Student Lobbyists Awaiting Voters' Verdict on Suffrage
A group of students at Central High School in Omaha, Neb., will be taking an unusually keen interest in the outcome of next week's general election--and not necessarily because it is one in which they will be casting their first votes for President.
What has captured their imagination is a relatively minor proposed change in the state constitution.
And if Amendment 3B passes, as appears likely, the Central High students will be able to claim a victory.
The amendment would give 17-year-olds the right to vote in primaries and state and local elections if they are to turn 18 before the general election in November. And the students were the behind-the-scenes authors and lobbyists for a bill placing it on the ballot.
Since the ratification of the 26th Amendment to the U.S. Constitution in 1971, which granted 18-year-olds the right to vote, 10 states and the District of Columbia have acted to extend voting rights in primaries and local elections to 17-year-olds.
But last year, according to Dean J. Neff, a social-studies teacher at Central, several juniors and seniors there were distressed to learn that Nebraska was not one of the 10.
They had read in an American-government textbook, he said, about students at a school in California who had tried, but failed, to get a similar proposal included on their state's ballot. And, that precedent notwithstanding, the Central students decided to act on their convictions.
After researching the amending process, they sent their proposed change--and the reasons for it--to senators in the state's unicameral legislature. Then they began a lobbying effort that culminated in the passage by a 43-to-3 vote last April of a bill putting the question to voters.
Nebraskans will be joined by voters in Hawaii and Illinois in deciding questions of teenage suffrage.
In Illinois, the amendment on the ballot would formalize 18-year-olds' right to vote. It is designed to bring the state constitution in line with the U.S. Constitution, and it has no effect on 17-year-olds.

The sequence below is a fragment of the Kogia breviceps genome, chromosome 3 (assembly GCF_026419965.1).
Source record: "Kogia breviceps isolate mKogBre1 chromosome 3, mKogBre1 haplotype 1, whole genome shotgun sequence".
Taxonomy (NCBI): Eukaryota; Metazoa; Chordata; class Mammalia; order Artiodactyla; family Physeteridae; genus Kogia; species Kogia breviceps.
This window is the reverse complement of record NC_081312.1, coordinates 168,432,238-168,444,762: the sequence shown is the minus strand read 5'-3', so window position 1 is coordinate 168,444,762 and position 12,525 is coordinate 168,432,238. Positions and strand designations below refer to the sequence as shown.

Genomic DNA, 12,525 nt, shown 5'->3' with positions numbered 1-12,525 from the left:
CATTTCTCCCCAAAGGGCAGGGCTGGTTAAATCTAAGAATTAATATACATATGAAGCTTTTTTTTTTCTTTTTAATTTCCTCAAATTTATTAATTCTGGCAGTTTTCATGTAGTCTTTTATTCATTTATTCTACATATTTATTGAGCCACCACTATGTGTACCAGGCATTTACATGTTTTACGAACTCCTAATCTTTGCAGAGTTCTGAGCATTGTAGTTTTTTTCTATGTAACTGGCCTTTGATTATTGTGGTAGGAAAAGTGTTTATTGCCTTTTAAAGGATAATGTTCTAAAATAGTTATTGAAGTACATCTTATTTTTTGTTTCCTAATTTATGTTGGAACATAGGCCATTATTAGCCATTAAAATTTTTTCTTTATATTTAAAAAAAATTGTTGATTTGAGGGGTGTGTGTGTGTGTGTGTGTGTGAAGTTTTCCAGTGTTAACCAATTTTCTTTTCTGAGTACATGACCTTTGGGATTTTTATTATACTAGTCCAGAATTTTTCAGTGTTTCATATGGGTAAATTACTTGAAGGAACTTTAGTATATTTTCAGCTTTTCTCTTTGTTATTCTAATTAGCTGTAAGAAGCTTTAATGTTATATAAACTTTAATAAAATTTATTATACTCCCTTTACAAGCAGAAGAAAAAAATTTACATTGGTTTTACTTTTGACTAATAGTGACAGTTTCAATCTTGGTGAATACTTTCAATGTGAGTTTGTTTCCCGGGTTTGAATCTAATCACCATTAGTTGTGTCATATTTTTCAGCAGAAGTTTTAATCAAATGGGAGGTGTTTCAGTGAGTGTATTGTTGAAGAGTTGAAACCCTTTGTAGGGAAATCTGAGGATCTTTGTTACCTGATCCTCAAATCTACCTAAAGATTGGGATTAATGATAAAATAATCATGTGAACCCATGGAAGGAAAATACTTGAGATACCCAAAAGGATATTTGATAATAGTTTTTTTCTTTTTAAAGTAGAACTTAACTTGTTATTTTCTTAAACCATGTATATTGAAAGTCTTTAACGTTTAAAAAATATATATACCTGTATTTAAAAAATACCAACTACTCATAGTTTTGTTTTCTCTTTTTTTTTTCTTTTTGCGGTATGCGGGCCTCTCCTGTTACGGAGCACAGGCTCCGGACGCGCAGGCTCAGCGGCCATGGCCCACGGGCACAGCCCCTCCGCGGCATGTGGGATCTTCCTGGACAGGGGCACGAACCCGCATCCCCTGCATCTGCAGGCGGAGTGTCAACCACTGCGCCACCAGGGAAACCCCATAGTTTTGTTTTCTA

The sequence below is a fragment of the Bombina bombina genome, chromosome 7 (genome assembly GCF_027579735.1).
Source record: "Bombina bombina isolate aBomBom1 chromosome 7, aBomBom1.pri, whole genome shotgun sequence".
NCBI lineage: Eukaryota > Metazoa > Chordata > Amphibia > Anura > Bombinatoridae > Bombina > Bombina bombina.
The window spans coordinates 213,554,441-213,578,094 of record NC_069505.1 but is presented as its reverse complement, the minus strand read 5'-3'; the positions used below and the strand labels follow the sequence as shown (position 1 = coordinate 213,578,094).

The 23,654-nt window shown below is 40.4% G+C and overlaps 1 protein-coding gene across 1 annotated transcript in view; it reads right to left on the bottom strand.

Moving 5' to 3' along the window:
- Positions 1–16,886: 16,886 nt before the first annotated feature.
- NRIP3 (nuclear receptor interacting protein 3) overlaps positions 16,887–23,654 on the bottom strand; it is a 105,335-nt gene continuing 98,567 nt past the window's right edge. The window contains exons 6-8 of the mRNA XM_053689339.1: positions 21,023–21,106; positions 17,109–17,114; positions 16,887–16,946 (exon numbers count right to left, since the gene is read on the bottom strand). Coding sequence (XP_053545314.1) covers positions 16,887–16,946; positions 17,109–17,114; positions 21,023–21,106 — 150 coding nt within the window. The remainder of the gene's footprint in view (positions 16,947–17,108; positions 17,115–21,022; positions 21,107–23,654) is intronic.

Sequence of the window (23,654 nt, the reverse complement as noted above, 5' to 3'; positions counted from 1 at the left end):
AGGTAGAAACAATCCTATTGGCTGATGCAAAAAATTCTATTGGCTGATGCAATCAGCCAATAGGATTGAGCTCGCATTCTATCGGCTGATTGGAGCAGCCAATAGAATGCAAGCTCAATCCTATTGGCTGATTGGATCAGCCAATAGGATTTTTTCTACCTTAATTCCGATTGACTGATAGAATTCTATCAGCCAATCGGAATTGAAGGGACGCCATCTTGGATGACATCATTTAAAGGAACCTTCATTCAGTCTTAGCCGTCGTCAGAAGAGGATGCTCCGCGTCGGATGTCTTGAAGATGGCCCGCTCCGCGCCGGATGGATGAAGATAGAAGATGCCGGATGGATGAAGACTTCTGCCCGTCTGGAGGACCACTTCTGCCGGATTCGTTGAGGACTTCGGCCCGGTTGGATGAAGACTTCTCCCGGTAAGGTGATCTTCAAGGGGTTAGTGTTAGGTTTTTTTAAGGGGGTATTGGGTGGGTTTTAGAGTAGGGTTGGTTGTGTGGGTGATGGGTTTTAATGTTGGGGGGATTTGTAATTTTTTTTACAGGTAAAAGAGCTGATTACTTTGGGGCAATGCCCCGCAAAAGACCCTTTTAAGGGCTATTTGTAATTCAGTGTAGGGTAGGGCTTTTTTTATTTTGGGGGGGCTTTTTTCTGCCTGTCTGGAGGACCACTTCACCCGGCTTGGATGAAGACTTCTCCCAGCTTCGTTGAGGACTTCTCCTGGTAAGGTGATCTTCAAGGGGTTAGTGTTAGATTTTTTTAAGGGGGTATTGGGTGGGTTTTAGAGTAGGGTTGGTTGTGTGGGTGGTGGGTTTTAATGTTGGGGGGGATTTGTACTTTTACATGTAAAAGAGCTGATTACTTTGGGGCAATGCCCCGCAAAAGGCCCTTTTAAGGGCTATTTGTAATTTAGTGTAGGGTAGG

But Hawaii's proposed amendment is similar to Nebraska's, allowing those who will reach the age of 18 by Dec. 31 to vote in elections held during that year. It was the brainchild of Lieu. Gov. Benjamin Kayetano.
"There was no groundswell of student activity here," said Dwayne Yoshina, a spokesman for Mr. Kayetano. "He believed it was only rational."
In Nebraska, State Senator Carol M. Pirsch of Omaha, a Central High alumna, said that the students convinced some hesitant lawmakers in testimony before the committee on government and military affairs.
"They made the point that the voting process begins in the primaries," she said. "I wish I could get their help on some other things."
The students also were persistent outside of committee, according to their teacher, Mr. Neff. "They really saw a good example of how a bill is passed," he said. "They found out that a lot of things go on in the background, that you have to do behind-the-scenes lobbying."
Those who worked on the amendment are now using gentle persuasion to get their classmates to the voting booths, Mr. Neff said. But that effort is purely extracurricular.
They received no grade or extra credit, he added, for their legislative heroics--only an appreciation of the intricacies of government.--kg